Ararat's Tyson Ballinger is one of 19 people Villa Maria Catholic Homes has helped find meaningful employment through the last year as part of its unique employment pathways program.
Figures show just 54% of people with disability are in the labour force, compared to 84% without disability according to the Australian Institute of Health and Welfare.
VMCH's unique employment pathways program aims to support with a disability to learn job-ready skills in hospitality, horticulture and retail, with the target to find and sustain meaningful open employment for 100 people by 2025.
Mr Ballinger, aged 28, works with VCMH's Green Team, which sees three gardening crews across Melbourne and regional Victoria deliver commercial gardening and maintenance services to VMCH home care clients.
"I have found it to be really good and enjoyable, and love all aspects so far, especially mowing and whipper snipping," said Mr Ballinger.
"We are always working on new tasks. I do feel more confident in myself since starting."
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Green Team coordinator Josh Dorn said Mr Ballinger's enthusiasm for his job is growing, and he's about to increase his working hours.
"It's great to see it evolve and I am excited by the prospect of it growing into a positive part of Ararat's community," said Mr Dorn.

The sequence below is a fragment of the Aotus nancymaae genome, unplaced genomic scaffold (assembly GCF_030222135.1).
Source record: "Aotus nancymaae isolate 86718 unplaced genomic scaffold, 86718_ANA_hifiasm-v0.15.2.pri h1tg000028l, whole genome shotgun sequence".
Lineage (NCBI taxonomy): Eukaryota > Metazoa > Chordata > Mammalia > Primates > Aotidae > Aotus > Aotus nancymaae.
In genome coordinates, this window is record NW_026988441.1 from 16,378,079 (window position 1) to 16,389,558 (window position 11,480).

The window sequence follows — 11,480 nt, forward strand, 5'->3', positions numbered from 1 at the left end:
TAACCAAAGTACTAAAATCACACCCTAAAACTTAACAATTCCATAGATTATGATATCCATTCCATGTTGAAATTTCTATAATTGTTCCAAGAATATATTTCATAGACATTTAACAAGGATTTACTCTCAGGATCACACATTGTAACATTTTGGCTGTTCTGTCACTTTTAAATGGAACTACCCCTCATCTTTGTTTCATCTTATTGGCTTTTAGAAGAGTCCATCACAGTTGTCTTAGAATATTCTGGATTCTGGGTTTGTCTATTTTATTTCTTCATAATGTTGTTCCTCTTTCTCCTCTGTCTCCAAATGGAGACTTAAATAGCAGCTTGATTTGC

"I enjoy working with clients like Tyson and helping them gain skills and confidence in themselves."
VMCH general manager disability services Daniel Carter said having the skills and confidence to work in a job that brings meaning and pays a fair wage is a life-changing opportunity.
"For many of our clients, these are opportunities that simply have not previously existed," said Mr Carter.
"And for some who have been able to find a job, the complexity of staying in the job has been overwhelming."
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Over the next year, VMCH hopes to raise its training hours by 20% across its social enterprise cafes, op shops and horticulture programs to help double the number of people transitioning from training to employment.
"Of course, not everyone wants to be a barista, maintenance officer or retail worker," said Mr Carter.
"So, to help people explore jobs in other industries we partner with businesses such as the YMCA, Veolia, Ventia and governments who are both committed to the benefits of a diverse workforce, and in need of staff to fill critical skills gaps.
"By normalising the employment of people with disability in a range of roles and industries we reduce the anxiety of businesses to embrace the opportunity for the more than 1.1 million Australians with a disability to find a meaningful job."
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